RockStar Leader: Collaboration Starts With You

Rock and Roll Collaboration

I have found that people often have very limiting views when it comes to what collaboration is all about.  

Some think of it simply as an activity.

A Look at Collaboration

Others think collaboration is something that starts in a meeting or as a line-item on an agenda where the boss gets everyone together and says this:

“Okay team, I want you to collaborate around this project and have it on my desk by 2pm tomorrow.”  

Rarely have I seen teams or individuals inspired to greatness in that environment. I can’t imagine a record producer or band manager coming to me and saying this:

“I want you to get the band together at 2pm this afternoon, write a hit song that will touch people’s lives, change the world, sell millions of copies and have it on my desk by noon tomorrow.”

If this sounds crazy, that’s because it is!

A Collaborative State of Mind

Collaboration doesn’t start in a meeting or as a line item on an agenda.  It’s not  just an activity. It’s a state of mind and it starts with you and your mindset.

What do I mean by this?

When someone is in what I call the collaborative mindset, they are open to the possibility that every interaction they have has the potential to be a collaborative moment.

As a songwriter, my receptors are always firing. Everybody that I meet and encounter I view as someone who can share some kind of perspective, thought or idea that can spark something creative in me or add value to my thought process.

In fact,  some of the greatest gems I get for song ideas actually come right out of the mouths of other people!

I rarely miss those ideas because I’m always open to the possibility.

Playing Your Sour Notes

But in business we aren’t always wired that way…

We often play what I call sour notes.

These are barriers to collaboration. Unfortunately, most of us don’t even realize when we are playing these idea blocking notes.  There are plenty of them.  For example:

  • We are self-consumed: “I’m just too busy.”
  • We are impatient: “It’s faster to do it myself.”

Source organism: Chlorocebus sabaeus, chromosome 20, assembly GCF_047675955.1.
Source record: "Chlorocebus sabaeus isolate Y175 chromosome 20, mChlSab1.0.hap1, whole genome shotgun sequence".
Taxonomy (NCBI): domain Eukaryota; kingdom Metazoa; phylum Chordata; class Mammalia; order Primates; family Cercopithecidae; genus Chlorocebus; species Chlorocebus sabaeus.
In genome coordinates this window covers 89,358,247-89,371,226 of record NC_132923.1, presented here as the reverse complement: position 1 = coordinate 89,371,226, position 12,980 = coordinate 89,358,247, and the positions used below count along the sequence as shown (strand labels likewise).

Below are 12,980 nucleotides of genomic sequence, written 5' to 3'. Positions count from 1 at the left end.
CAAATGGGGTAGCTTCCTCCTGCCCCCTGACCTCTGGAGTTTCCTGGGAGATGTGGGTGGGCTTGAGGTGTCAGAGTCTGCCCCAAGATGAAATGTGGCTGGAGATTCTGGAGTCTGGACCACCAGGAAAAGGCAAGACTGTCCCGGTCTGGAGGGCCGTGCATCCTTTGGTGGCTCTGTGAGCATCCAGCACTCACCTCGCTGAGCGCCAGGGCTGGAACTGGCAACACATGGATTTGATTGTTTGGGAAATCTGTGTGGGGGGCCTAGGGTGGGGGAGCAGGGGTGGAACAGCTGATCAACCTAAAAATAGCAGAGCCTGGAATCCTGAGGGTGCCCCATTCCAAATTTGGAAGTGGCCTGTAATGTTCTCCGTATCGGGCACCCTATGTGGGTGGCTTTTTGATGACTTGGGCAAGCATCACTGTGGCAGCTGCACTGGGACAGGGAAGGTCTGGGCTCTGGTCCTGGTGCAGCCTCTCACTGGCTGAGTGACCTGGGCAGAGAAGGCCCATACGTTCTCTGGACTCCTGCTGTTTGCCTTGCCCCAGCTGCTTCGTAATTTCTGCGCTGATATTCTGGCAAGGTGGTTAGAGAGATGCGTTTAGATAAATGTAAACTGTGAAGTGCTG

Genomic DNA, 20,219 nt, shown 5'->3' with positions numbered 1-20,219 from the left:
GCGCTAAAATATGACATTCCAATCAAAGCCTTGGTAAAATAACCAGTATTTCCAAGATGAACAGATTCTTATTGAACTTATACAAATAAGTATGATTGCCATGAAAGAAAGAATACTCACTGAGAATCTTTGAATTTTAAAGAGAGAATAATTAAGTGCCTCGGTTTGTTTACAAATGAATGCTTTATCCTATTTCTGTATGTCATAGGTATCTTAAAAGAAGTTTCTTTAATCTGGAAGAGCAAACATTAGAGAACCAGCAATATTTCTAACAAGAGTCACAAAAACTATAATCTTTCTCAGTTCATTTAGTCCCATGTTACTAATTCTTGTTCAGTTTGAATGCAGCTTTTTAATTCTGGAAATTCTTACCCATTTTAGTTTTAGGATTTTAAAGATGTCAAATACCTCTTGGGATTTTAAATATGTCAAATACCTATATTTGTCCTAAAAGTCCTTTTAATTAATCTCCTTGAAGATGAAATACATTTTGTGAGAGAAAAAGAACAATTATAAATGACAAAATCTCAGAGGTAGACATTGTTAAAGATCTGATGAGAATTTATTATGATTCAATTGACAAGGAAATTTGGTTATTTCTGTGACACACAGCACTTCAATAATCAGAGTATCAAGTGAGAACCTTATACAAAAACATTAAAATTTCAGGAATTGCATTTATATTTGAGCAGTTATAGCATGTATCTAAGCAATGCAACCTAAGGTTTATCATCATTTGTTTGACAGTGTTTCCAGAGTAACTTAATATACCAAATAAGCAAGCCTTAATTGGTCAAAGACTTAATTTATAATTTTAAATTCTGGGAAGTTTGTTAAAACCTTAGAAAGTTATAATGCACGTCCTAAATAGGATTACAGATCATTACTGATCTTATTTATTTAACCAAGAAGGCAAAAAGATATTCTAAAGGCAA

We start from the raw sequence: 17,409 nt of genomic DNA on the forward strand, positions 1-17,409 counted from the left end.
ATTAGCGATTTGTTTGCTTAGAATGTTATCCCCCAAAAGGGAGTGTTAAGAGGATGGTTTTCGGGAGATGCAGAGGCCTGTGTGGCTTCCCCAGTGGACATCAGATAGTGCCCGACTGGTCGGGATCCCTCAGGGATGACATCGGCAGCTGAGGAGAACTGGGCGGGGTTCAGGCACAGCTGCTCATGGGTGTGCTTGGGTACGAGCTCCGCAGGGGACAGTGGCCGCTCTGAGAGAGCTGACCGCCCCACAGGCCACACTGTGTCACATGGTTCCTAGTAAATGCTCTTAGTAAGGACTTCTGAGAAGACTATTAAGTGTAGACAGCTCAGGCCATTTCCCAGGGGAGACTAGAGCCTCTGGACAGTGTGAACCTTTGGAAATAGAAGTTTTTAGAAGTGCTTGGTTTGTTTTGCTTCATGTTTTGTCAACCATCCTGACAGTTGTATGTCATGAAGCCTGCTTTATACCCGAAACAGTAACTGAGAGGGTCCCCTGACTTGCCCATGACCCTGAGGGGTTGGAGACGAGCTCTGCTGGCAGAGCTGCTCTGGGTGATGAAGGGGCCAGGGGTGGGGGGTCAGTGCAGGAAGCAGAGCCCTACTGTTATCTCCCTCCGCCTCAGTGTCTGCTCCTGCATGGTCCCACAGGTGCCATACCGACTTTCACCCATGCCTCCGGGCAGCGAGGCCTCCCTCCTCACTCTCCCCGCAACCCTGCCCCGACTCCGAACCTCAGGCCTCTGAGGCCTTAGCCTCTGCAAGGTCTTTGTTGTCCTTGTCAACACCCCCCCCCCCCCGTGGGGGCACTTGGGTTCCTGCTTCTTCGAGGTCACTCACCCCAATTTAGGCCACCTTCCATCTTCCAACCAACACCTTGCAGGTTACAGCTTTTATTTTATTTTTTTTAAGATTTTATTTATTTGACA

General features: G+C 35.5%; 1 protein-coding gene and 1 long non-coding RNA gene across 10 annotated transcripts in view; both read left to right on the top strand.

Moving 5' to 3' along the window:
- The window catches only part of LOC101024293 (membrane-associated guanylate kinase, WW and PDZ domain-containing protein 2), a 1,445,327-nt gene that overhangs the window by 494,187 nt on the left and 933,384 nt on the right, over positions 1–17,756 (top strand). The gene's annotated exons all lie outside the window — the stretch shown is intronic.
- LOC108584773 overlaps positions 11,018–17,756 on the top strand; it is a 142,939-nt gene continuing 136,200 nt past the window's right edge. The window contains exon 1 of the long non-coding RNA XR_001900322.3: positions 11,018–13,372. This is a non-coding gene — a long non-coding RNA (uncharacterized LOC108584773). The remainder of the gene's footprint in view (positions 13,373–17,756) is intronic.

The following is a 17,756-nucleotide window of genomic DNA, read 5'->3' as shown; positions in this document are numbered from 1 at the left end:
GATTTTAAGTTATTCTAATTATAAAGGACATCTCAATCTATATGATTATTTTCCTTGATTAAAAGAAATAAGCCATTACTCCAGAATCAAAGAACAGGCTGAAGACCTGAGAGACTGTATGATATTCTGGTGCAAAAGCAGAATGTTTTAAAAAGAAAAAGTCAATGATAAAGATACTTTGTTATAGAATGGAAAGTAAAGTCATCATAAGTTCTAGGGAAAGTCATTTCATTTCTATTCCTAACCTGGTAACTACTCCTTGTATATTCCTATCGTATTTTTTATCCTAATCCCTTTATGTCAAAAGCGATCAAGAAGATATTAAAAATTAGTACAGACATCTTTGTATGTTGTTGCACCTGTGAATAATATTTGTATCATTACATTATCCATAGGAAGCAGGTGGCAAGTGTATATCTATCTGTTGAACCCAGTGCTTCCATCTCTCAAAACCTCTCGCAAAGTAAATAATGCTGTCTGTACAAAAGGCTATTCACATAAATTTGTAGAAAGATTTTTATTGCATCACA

• We are territorial: “Hey, marketing has a great idea but I’m not giving up any of my operations budget.”  
  • We are siloed:  “That’s not my department or problem.”
  • We have a scarcity mindset: Why should I share my great idea with a big company or someone else who is gonna get all the credit and make a ton of money?  

Or, how about when we discount other’s ideas based on how we perceive their level of expertise.

For instance:

“I’m in marketing, what can a finance person tell me about a marketing plan?”

Something Sweet or Sour?

It’s so easy to do.  I recall times where the drummer in my band would want to discuss lyrics that I had written.  My default was to discount him immediately because he was the drummer and not a lyricist.

Looking back, I realize how incredibly limiting that was to the creative and collaborative process.  That behavior of mine is the antithesis of the collaborative mindset.

The good news is that achieving the collaborative mindset is relatively easy once you become aware of the sour notes. Beyond the sour notes, it simply comes down to making the choice to have an open heart and open mind.  You will be amazed by how sweet the sound can be when you don’t allow the sour notes to drown own the possibilities.

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Learn, Grow & Develop Other Leaders

——————–
Alan Schaefer is CEO of Banding People Together

He serves his clients with high-end music-based collaboration training
Email | LinkedIn | Facebook | Web | Five Star Iris Band

Banding People Together

Image Sources: wallstickeroutlet.com

RockStar Leader: Playing From the Same Sheet of Music

RockStar Leader

Having played in many rock bands, I can tell you that when you start a band, everyone has similar goals.

  • “We want to be rock stars!”